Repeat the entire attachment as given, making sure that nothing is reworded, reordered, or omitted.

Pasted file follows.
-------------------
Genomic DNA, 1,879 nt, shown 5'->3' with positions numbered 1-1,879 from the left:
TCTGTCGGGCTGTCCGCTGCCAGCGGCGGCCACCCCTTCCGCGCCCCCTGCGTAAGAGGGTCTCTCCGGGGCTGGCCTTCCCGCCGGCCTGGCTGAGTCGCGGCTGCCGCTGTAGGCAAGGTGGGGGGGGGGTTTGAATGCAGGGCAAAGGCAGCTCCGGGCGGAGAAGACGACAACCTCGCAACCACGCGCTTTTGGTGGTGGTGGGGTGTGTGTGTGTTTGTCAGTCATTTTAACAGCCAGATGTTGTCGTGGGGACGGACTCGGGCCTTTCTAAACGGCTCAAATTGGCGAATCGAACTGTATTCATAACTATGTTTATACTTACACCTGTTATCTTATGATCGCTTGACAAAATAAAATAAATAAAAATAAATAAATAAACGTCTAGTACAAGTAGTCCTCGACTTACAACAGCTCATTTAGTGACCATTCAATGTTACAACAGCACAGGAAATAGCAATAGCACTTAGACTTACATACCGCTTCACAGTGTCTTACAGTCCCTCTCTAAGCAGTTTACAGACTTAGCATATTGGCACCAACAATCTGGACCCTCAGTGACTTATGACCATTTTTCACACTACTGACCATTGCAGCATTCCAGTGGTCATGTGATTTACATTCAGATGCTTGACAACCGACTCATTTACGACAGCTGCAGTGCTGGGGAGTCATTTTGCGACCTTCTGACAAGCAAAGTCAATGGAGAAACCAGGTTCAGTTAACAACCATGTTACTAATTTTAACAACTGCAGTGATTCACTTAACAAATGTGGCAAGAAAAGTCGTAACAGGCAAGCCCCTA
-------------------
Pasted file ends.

Genomic DNA, 1,879 nt, shown 5'->3' with positions numbered 1-1,879 from the left:
TCTGTCGGGCTGTCCGCTGCCAGCGGCGGCCACCCCTTCCGCGCCCCCTGCGTAAGAGGGTCTCTCCGGGGCTGGCCTTCCCGCCGGCCTGGCTGAGTCGCGGCTGCCGCTGTAGGCAAGGTGGGGGGGGGGTTTGAATGCAGGGCAAAGGCAGCTCCGGGCGGAGAAGACGACAACCTCGCAACCACGCGCTTTTGGTGGTGGTGGGGTGTGTGTGTGTTTGTCAGTCATTTTAACAGCCAGATGTTGTCGTGGGGACGGACTCGGGCCTTTCTAAACGGCTCAAATTGGCGAATCGAACTGTATTCATAACTATGTTTATACTTACACCTGTTATCTTATGATCGCTTGACAAAATAAAATAAATAAAAATAAATAAATAAACGTCTAGTACAAGTAGTCCTCGACTTACAACAGCTCATTTAGTGACCATTCAATGTTACAACAGCACAGGAAATAGCAATAGCACTTAGACTTACATACCGCTTCACAGTGTCTTACAGTCCCTCTCTAAGCAGTTTACAGACTTAGCATATTGGCACCAACAATCTGGACCCTCAGTGACTTATGACCATTTTTCACACTACTGACCATTGCAGCATTCCAGTGGTCATGTGATTTACATTCAGATGCTTGACAACCGACTCATTTACGACAGCTGCAGTGCTGGGGAGTCATTTTGCGACCTTCTGACAAGCAAAGTCAATGGAGAAACCAGGTTCAGTTAACAACCATGTTACTAATTTTAACAACTGCAGTGATTCACTTAACAAATGTGGCAAGAAAAGTCGTAACAGGCAAGCCCCTA